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Nobility in the underbrush.


Standing unheralded in the Virginia woods is a royal presence that is the arboreal equivalent of any head of state. People don't throng there to rub shoulders with it. There is not even a particularly well-worn path to the yellow poplar (Liriodendron tulipifera) that is the largest tree in Virginia and the largest yellow poplar (known widely as tuliptree) in the United States. But if reverence is due nobility, everyone visiting this tree should kneel.

Like many tree sovereigns, this one dominates a spot more congenial to the tree than to the people who might want to visit it. Tucked away between Smith Street and Route 460 in Bedford, Virginia, the wooded route to the tree is marked only by a chained-off drive leading to an abandoned shack and a tumbledown dog pen. Behind the pen and the hunting dog who stands sentinel is a nearly obliterated path that leads downhill to the tree. The first-time visitor might miss the path, but if he makes his way down the hill through the underbrush, he won't miss the yellow poplar. Royalty dominates the landscape when the trunk of this kingly tree appears.

Growing conditions must have been perfect for this monarch. A nearby gully suggests ample water, as does rumor of a mineral spring at the tree's base. How long must it have been sipping from the earth to have grown this 124-foot height, 122-foot spread, and 30-foot, three-inch girth? Maybe not as long as it looks. What looks like age could just be amplitude in this environmentally favored tree. But whatever is responsible for its size, the Bedford yellow poplar is a take-your-breath-away tree.

Experiencing the tree with no one else around makes it seem all the bigger. To see a phenomenon like this, we usually stand in line, wait behind rope barriers, and follow signs describing what we need to know about the scene. At the Bedford yellow poplar, the only evidence of other visitors is a carpenter's pallet propped against the trunk, suggesting that children, at least, have climbed into the tree. There is also a post that may once have held an explanatory marker, but now the tree is left to speak for itself, which it does eloquently.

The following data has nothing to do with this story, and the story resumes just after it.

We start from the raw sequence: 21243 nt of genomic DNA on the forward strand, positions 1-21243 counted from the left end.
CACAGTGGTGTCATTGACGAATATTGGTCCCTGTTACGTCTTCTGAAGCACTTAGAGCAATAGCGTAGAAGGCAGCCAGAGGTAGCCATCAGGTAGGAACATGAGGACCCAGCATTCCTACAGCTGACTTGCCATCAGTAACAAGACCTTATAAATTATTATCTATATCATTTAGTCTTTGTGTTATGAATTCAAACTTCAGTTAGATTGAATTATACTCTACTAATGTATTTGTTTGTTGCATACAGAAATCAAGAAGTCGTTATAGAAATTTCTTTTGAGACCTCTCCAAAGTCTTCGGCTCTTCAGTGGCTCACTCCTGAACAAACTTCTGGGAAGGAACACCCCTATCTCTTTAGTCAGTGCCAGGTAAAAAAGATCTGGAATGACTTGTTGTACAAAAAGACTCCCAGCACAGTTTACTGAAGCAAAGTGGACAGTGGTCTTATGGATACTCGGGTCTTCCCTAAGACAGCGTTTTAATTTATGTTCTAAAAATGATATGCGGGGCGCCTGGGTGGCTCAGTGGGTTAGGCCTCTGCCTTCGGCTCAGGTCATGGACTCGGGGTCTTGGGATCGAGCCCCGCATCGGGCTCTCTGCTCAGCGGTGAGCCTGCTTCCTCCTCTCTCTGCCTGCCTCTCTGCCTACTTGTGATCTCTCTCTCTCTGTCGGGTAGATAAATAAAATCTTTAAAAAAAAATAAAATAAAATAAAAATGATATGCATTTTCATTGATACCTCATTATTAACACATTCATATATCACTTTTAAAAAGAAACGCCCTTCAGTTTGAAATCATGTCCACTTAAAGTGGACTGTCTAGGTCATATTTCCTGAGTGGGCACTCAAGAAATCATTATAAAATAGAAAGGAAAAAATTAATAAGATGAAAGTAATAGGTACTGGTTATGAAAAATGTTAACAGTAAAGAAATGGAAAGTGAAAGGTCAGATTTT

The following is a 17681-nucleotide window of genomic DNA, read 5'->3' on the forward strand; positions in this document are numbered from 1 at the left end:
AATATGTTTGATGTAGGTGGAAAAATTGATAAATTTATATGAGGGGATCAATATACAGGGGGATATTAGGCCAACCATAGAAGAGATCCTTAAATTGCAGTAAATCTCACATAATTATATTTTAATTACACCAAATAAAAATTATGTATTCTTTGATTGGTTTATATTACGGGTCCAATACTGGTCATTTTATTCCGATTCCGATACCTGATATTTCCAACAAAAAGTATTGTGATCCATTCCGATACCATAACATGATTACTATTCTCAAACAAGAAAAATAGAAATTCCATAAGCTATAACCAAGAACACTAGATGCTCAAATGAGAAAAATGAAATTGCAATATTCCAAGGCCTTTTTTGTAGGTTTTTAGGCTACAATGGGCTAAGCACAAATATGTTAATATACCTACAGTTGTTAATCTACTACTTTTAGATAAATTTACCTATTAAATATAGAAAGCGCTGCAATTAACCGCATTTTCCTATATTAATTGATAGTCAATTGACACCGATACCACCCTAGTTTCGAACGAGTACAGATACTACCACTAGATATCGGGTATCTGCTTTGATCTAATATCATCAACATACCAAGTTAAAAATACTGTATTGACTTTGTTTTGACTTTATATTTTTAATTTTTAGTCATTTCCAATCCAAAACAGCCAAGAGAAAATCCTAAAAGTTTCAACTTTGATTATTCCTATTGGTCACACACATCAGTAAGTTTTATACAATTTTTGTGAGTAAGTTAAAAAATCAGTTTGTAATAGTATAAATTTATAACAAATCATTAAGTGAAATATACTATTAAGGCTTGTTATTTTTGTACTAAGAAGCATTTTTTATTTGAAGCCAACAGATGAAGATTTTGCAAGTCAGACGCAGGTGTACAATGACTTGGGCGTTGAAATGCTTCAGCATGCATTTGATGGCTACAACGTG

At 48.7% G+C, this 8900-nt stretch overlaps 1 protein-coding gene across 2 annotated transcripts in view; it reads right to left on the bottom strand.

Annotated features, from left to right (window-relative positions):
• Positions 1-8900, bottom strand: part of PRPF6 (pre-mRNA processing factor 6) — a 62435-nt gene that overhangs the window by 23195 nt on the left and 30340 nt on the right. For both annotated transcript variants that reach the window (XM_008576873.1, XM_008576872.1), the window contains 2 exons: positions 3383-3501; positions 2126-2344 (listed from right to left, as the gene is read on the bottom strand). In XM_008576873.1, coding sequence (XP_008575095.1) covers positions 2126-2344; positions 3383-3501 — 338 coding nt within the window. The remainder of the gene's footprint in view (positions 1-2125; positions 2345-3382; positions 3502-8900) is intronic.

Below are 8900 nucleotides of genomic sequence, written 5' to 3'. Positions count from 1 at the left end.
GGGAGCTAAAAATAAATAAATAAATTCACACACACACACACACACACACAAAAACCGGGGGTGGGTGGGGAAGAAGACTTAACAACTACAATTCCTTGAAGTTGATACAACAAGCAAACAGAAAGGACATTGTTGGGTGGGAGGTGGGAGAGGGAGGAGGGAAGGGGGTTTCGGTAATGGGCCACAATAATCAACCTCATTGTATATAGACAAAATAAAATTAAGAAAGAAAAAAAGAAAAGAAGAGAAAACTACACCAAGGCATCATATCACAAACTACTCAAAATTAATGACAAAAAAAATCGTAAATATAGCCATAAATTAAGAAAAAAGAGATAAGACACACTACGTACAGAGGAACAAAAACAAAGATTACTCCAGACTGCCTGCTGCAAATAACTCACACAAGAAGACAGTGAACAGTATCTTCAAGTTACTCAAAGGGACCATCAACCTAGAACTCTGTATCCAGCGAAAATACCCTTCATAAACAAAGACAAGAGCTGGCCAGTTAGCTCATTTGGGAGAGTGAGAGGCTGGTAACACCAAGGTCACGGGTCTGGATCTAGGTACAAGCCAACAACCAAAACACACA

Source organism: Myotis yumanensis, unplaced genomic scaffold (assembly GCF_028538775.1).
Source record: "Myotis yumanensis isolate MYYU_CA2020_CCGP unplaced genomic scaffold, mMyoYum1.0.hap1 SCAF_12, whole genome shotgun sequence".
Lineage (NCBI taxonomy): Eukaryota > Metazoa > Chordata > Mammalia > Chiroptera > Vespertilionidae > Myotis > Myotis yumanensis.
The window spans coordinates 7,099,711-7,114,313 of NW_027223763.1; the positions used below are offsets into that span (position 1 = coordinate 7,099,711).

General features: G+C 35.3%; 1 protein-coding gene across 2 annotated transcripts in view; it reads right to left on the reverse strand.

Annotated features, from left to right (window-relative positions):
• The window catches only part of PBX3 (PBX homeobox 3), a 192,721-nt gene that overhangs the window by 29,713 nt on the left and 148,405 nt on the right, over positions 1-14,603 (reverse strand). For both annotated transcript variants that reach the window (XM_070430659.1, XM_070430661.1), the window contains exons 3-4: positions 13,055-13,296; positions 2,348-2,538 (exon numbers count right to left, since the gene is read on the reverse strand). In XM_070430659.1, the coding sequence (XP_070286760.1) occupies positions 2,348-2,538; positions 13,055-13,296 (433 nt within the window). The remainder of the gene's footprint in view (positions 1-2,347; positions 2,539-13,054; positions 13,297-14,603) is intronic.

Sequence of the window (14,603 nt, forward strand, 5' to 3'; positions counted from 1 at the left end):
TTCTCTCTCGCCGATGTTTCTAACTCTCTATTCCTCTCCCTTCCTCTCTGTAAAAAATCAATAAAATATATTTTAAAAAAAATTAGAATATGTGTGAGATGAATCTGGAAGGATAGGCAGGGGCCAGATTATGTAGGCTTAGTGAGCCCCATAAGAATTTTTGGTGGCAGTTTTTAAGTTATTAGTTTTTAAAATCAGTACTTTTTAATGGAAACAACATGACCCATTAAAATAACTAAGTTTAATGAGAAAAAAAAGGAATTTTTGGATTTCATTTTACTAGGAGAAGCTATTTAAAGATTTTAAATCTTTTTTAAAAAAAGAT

Alone in a grove of yellow poplars, Whitman once said that he experienced a presence that neither chemistry nor reasoning nor aesthetics could explain. In Bedford, this one yellow poplar is a grove. I walked around it, sat beneath it, tried to climb it. I spread my arms and embraced it, cheek to bark. Monumental was the message it repeated in my ear.

As I left the tree and headed up the hill, I met two strangers coming down. We passed like Pilgrims sharing a secret about where to find true nobility.
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Title Annotation:National Register of Big Trees; yellow poplar
Author:Hugo, Nancy Ross
Publication:American Forests
Date:Jan 1, 1990
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